The cover story for our latest issue of National Underwriter Life & Health is called “Tragic Tale,” and it is an in-depth look at the life and near-death of Bill Mantlo, a fellow who had a brilliant career writing comics for Marvel Comics in the 1970s and 1980s, and then switched to become a public defender, of all things. His career was cut short when he was hit by a car in 1992 while rollerblading. Bill suffered severe head injuries that left him permanently disabled, and also put him into a long and hard journey through our healthcare system.
Bill’s insurer in this was CIGNA, which unfortunately could not provide much information to the story.The upshot is that eventually, CIGNA made the call that Bill’s healthcare coverage had run its course, and Bill was no longer able to receive any further rehabilitation. Once that call was made, Bill basically fell out of getting any kind of care that could improve his condition, and he landed at an unimpressive nursing home on the far side of Queens, New York, that has been described by his family as little more than “three hots and a cot.” It is where Bill was sent to live until he dies. Nothing more. The question to be asked was whether CIGNA made the right call or not. It is easy to speculate. But that is all anybody can do on this case: speculate.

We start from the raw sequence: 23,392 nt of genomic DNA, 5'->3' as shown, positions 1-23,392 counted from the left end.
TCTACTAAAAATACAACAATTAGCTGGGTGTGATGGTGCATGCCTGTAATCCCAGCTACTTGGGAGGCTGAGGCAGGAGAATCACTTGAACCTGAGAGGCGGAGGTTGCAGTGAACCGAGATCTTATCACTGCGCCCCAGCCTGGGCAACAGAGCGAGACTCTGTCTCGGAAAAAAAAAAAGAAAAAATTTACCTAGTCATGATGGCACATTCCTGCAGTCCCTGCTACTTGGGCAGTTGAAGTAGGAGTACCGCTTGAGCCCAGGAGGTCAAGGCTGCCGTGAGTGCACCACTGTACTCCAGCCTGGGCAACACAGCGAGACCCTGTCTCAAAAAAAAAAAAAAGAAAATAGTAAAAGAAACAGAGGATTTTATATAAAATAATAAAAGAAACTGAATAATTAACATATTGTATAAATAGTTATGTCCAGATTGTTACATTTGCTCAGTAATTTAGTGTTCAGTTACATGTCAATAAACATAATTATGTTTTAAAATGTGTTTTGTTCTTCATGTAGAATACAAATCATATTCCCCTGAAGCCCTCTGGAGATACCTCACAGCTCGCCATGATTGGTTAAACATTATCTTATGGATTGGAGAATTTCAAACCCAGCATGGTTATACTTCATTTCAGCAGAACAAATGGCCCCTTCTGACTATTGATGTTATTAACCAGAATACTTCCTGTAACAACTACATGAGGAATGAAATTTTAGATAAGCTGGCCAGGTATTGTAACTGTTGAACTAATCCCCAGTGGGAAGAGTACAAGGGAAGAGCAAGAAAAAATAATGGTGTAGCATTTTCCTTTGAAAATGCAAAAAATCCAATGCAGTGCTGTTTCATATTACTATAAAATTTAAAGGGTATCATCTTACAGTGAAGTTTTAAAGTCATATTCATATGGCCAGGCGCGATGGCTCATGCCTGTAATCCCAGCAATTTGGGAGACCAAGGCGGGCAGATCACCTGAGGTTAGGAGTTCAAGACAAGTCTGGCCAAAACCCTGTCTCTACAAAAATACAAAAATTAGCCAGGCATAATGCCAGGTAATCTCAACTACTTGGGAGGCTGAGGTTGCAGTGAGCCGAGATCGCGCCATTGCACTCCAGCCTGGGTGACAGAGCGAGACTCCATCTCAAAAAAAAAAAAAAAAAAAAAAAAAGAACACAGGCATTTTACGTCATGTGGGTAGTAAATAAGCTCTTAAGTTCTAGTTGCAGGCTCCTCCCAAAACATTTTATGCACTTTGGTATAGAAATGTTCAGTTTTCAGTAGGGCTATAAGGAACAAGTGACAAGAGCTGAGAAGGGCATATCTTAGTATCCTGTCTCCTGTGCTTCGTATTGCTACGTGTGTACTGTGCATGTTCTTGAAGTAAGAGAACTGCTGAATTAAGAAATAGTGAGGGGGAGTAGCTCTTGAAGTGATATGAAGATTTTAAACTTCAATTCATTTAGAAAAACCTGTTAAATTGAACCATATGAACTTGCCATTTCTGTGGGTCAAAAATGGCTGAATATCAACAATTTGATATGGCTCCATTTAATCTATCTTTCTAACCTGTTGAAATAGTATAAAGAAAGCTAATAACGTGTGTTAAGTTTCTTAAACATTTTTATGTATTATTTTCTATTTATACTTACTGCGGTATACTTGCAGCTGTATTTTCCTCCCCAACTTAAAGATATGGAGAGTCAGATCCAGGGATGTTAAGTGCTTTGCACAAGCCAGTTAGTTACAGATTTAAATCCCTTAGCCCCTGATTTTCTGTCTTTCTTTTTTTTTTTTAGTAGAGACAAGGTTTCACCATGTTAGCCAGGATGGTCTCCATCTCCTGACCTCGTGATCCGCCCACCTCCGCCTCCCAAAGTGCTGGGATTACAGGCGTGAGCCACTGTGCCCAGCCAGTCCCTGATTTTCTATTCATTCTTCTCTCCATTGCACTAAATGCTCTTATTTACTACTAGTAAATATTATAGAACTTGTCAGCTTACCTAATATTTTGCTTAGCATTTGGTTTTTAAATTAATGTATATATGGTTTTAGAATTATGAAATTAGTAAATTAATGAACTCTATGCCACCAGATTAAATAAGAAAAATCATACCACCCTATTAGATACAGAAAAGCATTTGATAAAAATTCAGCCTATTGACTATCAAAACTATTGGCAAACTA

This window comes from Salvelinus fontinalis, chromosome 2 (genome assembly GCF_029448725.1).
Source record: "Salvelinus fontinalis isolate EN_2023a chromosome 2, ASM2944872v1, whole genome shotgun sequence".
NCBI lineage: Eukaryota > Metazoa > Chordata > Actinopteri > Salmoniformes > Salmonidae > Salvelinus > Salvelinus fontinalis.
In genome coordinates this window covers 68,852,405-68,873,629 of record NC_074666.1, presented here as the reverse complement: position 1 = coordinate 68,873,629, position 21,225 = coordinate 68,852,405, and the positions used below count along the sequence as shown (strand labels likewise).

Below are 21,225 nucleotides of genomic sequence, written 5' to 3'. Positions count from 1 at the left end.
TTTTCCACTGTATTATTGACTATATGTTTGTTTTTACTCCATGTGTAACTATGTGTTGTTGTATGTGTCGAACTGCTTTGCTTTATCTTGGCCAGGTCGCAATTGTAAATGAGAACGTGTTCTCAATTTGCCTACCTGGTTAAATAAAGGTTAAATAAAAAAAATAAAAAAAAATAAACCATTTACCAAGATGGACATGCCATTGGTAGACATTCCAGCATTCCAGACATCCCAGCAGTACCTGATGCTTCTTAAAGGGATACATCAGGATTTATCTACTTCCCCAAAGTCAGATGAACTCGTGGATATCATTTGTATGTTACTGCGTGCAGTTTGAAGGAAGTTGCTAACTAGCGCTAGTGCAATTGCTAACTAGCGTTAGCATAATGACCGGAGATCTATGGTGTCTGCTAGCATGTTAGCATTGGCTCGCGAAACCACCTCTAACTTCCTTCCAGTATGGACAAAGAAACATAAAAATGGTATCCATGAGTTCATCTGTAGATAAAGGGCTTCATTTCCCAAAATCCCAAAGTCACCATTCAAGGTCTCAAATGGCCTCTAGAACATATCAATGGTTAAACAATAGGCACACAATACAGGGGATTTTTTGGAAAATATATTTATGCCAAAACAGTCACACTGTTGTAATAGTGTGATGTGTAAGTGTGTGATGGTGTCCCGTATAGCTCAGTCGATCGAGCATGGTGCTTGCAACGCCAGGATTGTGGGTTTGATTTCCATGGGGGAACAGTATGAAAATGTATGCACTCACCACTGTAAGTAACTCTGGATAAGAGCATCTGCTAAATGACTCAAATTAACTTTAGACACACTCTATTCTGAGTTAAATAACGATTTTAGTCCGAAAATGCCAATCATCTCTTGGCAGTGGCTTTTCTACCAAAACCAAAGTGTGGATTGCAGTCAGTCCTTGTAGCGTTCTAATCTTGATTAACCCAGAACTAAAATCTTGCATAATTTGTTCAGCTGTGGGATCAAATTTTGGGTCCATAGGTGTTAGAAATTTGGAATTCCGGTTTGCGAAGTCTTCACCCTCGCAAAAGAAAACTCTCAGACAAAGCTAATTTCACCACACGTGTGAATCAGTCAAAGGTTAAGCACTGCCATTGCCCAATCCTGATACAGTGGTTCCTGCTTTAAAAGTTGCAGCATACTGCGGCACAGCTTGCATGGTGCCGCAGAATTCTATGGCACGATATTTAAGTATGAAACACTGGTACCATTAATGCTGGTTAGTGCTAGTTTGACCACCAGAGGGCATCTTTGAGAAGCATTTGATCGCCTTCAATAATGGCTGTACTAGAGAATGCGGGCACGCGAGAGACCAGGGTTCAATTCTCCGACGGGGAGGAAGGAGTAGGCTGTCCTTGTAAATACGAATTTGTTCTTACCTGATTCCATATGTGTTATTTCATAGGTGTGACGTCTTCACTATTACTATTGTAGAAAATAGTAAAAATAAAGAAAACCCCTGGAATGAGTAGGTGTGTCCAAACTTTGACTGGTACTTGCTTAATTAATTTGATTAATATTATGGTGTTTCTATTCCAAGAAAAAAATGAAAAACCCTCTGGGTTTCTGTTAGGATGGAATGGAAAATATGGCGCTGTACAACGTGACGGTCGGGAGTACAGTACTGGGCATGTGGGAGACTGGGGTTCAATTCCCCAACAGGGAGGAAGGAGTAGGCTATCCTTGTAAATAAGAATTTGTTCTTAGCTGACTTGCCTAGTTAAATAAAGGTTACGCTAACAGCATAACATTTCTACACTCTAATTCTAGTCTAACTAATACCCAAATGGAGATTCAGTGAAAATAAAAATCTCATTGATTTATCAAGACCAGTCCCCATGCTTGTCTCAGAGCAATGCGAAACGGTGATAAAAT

Having said that, CIGNA doesn’t look very good in this story. And I knew it when I began compiling it. I wrote this story not to go after any health insurer or even to go after anything at all. I knew of Mantlo from his writing, learned he’d been in a horrible accident, was permanently disabled, and that his fans had held some fundraisers to raise money for his care. It was that last part that interested me. Fundraisers? For Bill Mantlo? Where was his health insurance, I asked myself. A speculative call to Bill’s brother, Mike, and I suddenly realized there was an interesting story here, and down the rabbit hole I went.